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Review: Aquaman

Jason Momoa stars in Warner Bros. Pictures' AQUAMAN

Before its official release, it’s tough to say how exactly people will respond to Aquaman. I guess they could see it as an improvement over most of what’s come before it, but they could also leave this experience feeling as if it’s just another failure in a long line of failures in the DCEU. Then again, based on the reception Justice League received, a lot of people who were interested at some point might not even show up at this point.

The half-human, half Atlantean Arthur Curry (Jason Momoa) jumps into his latest adventure after the events witnessed in Justice League. Wanting to live an existence solely above water, he tries to avoid the underwater world that is a part of him. However, forces from beneath prove too strong to ignore as he comes to learn that he must fight to preserve life on land and the ocean below.

Regardless of how people react to it, Aquaman is an improvement over what we’ve received from DCEU so far in that it is more upbeat. They try to make things more welcoming for fans by making things lighter than what anything we’ve been given to date. In a sense, that works in that they’re aware of one of the issues that have been plaguing these films, but more changes need to be made to make these movies work as well as they want them to.

Another thing that can be seen as a positive here is that there’s an attempt to utilize a genuine story. Doing this allows for the characters included to have proper motivations for their actions and desires. To be honest, I didn’t expect them to even try to do this. I figured they would only try to turn this into a brainless action movie. Even though it’s not amazing or anything, it’s a start for these guys.

At this point, that’s about all you can ask for from them. None of the movies have been worth recommending yet, so you kind of need to set the bar low. The problem with that is that so much time and money has already been invested in this stuff. I don’t think they can pause things, reset and then redistribute. If they took too long to try that kind of course correction, people may forget and lose interest altogether. There’s also a financial hit that may come from that.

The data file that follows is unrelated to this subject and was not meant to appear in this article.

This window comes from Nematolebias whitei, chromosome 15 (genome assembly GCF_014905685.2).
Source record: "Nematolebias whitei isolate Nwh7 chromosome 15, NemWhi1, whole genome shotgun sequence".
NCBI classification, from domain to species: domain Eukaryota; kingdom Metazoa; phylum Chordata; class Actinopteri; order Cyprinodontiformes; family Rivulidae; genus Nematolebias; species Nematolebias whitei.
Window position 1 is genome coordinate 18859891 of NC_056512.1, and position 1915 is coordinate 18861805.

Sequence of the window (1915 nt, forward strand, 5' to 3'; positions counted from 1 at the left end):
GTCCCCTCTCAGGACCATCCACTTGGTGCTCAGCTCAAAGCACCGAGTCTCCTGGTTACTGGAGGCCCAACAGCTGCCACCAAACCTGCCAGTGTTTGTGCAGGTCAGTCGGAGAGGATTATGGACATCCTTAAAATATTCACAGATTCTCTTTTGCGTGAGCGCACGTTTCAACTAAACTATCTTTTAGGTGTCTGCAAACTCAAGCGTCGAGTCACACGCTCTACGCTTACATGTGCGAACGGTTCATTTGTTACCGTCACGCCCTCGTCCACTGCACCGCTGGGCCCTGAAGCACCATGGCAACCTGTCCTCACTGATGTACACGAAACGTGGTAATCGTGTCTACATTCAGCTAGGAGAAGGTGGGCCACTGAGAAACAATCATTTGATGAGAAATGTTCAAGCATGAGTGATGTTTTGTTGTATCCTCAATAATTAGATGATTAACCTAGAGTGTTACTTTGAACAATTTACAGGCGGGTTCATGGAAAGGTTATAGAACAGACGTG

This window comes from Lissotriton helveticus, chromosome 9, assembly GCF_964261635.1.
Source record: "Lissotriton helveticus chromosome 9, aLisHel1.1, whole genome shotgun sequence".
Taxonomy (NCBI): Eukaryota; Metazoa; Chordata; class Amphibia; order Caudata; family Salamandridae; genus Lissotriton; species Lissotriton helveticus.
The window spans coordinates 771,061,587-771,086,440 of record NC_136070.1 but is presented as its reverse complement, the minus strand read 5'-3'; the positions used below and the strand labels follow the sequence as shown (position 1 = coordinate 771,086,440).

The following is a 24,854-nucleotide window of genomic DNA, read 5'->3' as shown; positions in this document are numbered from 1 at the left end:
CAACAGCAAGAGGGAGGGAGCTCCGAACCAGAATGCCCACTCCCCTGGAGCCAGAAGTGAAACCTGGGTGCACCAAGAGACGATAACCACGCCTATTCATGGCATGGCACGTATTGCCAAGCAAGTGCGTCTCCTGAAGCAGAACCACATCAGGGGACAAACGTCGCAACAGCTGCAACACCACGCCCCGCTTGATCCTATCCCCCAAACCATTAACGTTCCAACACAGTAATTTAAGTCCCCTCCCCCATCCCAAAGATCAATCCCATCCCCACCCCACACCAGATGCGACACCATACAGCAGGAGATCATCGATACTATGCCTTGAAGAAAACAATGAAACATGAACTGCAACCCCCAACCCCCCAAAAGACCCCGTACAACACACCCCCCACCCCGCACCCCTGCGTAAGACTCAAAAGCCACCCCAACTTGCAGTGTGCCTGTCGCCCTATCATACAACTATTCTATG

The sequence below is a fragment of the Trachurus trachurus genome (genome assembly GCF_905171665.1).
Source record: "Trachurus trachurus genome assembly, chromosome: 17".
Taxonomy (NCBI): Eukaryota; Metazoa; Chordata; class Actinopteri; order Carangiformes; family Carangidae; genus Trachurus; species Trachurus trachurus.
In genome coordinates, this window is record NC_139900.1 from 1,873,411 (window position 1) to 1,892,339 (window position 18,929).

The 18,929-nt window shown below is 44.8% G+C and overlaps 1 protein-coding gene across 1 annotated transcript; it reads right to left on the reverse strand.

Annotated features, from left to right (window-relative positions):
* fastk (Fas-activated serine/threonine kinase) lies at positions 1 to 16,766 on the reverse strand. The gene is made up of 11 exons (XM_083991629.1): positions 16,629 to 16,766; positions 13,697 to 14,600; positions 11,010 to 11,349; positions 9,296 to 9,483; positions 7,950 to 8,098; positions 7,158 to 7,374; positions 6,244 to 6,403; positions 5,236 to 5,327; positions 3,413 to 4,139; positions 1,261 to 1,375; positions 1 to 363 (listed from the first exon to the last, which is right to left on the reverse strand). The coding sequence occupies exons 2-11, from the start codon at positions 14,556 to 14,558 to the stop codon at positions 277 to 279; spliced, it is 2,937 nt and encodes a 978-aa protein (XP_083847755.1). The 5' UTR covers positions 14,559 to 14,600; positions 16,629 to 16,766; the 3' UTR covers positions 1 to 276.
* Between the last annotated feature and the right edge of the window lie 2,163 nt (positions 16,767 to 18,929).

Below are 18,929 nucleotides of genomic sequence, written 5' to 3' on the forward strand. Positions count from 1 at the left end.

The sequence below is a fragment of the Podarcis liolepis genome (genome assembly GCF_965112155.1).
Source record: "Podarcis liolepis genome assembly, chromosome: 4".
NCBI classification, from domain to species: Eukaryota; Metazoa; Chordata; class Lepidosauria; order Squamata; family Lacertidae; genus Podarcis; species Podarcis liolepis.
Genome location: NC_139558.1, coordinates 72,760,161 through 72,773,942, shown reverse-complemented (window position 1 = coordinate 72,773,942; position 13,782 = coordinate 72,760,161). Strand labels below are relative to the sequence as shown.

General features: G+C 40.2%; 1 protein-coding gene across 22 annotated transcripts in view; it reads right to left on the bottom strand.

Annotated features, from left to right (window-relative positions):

While I respect the honest effort being made to craft a polished story and to be more human, they aren’t able to succeed like they want to since the movie is marked by awful CGI and some terrible acting by at least two of the prominent actors in the movie. Both of these things combined hurt what we’re watching. I think just cleaning up the acting improves things quite a bit. Since that didn’t happen, we’re left with a fractured movie that isn’t able to impress.

From my perspective, the best thing featured in this is the action. Now, there are only a couple of good action scenes, but they’re decent even if they aren’t highly memorable. During these periods, the energy is pretty solid as well. I would imagine this stuff could get some positive reactions from viewers. If that’s the case, there’s a chance that you may feel you’ve gotten enough out of Aquaman by the time it reaches its conclusion.

I don’t mind the direction they chose to take Aquaman as a character. Momoa isn’t a great actor by any stretch, but he’s proven to be the least of their worries in both this movie and the future. The bottom line is this isn’t really working out for the studio. I don’t know what they plan on doing, but they need to figure something out before it’s too late. If they take too long, no one will care anymore and they would have done nothing but waste a ton of money and a golden opportunity.

Rating: PG-13

Director: James Wan

Jason Momoa
Amber Heard
Willem Dafoe
Patrick Wilson
Dolph Lundgren
Ludi Lin
Yahya Abdul-Mateen II
Temuera Morrison
Nicole Kidman

Film Length: 139 minutes

Release Date: December 21, 2018

Distributor: Warner Bros. Pictures

  • 5/10
    Score - 5/10
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